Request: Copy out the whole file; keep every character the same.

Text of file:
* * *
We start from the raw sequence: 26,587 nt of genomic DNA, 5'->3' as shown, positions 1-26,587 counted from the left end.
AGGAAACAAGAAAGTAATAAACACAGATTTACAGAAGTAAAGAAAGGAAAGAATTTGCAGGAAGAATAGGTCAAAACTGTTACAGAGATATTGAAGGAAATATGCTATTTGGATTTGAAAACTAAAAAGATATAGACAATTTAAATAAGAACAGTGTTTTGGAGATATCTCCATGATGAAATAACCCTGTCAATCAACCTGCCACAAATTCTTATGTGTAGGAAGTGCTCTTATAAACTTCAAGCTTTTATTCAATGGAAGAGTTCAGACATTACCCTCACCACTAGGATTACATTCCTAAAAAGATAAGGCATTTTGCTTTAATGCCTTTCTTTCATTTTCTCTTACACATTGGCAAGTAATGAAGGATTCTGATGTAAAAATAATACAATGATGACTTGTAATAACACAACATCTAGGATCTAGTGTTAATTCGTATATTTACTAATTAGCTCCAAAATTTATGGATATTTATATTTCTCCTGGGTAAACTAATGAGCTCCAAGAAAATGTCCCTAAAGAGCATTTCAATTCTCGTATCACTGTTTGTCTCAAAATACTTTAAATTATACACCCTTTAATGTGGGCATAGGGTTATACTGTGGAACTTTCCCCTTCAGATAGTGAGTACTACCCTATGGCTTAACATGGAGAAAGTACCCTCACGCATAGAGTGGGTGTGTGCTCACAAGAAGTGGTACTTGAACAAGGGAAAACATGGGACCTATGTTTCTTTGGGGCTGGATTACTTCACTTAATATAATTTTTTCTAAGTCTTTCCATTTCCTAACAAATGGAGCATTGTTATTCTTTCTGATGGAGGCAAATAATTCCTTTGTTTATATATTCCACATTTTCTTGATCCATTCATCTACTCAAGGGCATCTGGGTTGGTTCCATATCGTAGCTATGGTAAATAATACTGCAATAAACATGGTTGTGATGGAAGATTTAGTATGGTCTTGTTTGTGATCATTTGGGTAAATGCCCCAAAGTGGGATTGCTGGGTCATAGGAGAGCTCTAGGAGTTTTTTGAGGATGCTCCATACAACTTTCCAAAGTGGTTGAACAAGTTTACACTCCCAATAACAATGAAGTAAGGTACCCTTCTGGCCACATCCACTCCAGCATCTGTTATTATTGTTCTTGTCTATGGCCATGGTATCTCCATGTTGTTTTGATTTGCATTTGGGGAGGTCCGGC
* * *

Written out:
We start from the raw sequence: 26,587 nt of genomic DNA, 5'->3' as shown, positions 1-26,587 counted from the left end.
AGGAAACAAGAAAGTAATAAACACAGATTTACAGAAGTAAAGAAAGGAAAGAATTTGCAGGAAGAATAGGTCAAAACTGTTACAGAGATATTGAAGGAAATATGCTATTTGGATTTGAAAACTAAAAAGATATAGACAATTTAAATAAGAACAGTGTTTTGGAGATATCTCCATGATGAAATAACCCTGTCAATCAACCTGCCACAAATTCTTATGTGTAGGAAGTGCTCTTATAAACTTCAAGCTTTTATTCAATGGAAGAGTTCAGACATTACCCTCACCACTAGGATTACATTCCTAAAAAGATAAGGCATTTTGCTTTAATGCCTTTCTTTCATTTTCTCTTACACATTGGCAAGTAATGAAGGATTCTGATGTAAAAATAATACAATGATGACTTGTAATAACACAACATCTAGGATCTAGTGTTAATTCGTATATTTACTAATTAGCTCCAAAATTTATGGATATTTATATTTCTCCTGGGTAAACTAATGAGCTCCAAGAAAATGTCCCTAAAGAGCATTTCAATTCTCGTATCACTGTTTGTCTCAAAATACTTTAAATTATACACCCTTTAATGTGGGCATAGGGTTATACTGTGGAACTTTCCCCTTCAGATAGTGAGTACTACCCTATGGCTTAACATGGAGAAAGTACCCTCACGCATAGAGTGGGTGTGTGCTCACAAGAAGTGGTACTTGAACAAGGGAAAACATGGGACCTATGTTTCTTTGGGGCTGGATTACTTCACTTAATATAATTTTTTCTAAGTCTTTCCATTTCCTAACAAATGGAGCATTGTTATTCTTTCTGATGGAGGCAAATAATTCCTTTGTTTATATATTCCACATTTTCTTGATCCATTCATCTACTCAAGGGCATCTGGGTTGGTTCCATATCGTAGCTATGGTAAATAATACTGCAATAAACATGGTTGTGATGGAAGATTTAGTATGGTCTTGTTTGTGATCATTTGGGTAAATGCCCCAAAGTGGGATTGCTGGGTCATAGGAGAGCTCTAGGAGTTTTTTGAGGATGCTCCATACAACTTTCCAAAGTGGTTGAACAAGTTTACACTCCCAATAACAATGAAGTAAGGTACCCTTCTGGCCACATCCACTCCAGCATCTGTTATTATTGTTCTTGTCTATGGCCATGGTATCTCCATGTTGTTTTGATTTGCATTTGGGGAGGTCCGGC